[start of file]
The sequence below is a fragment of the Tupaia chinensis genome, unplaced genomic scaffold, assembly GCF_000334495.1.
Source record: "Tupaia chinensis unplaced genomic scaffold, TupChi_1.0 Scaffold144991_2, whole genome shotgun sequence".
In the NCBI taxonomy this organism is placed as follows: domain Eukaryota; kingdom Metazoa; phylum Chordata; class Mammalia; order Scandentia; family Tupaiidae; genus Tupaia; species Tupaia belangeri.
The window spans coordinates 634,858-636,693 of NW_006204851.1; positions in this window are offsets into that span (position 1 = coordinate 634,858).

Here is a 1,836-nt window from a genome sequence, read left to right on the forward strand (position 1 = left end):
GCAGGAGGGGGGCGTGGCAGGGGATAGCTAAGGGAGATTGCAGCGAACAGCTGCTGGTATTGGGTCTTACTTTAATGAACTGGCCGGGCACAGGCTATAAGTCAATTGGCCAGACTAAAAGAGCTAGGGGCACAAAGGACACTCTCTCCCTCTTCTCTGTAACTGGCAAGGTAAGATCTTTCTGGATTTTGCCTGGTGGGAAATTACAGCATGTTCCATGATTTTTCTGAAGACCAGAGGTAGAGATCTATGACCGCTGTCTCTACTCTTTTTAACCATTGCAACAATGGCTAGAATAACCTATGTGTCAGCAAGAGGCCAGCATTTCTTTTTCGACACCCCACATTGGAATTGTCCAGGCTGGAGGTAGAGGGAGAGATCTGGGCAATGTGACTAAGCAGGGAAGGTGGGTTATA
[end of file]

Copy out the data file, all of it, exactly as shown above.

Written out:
The sequence below is a fragment of the Tupaia chinensis genome, unplaced genomic scaffold, assembly GCF_000334495.1.
Source record: "Tupaia chinensis unplaced genomic scaffold, TupChi_1.0 Scaffold144991_2, whole genome shotgun sequence".
In the NCBI taxonomy this organism is placed as follows: domain Eukaryota; kingdom Metazoa; phylum Chordata; class Mammalia; order Scandentia; family Tupaiidae; genus Tupaia; species Tupaia belangeri.
The window spans coordinates 634,858-636,693 of NW_006204851.1; positions in this window are offsets into that span (position 1 = coordinate 634,858).

Here is a 1,836-nt window from a genome sequence, read left to right on the forward strand (position 1 = left end):
GCAGGAGGGGGGCGTGGCAGGGGATAGCTAAGGGAGATTGCAGCGAACAGCTGCTGGTATTGGGTCTTACTTTAATGAACTGGCCGGGCACAGGCTATAAGTCAATTGGCCAGACTAAAAGAGCTAGGGGCACAAAGGACACTCTCTCCCTCTTCTCTGTAACTGGCAAGGTAAGATCTTTCTGGATTTTGCCTGGTGGGAAATTACAGCATGTTCCATGATTTTTCTGAAGACCAGAGGTAGAGATCTATGACCGCTGTCTCTACTCTTTTTAACCATTGCAACAATGGCTAGAATAACCTATGTGTCAGCAAGAGGCCAGCATTTCTTTTTCGACACCCCACATTGGAATTGTCCAGGCTGGAGGTAGAGGGAGAGATCTGGGCAATGTGACTAAGCAGGGAAGGTGGGTTATA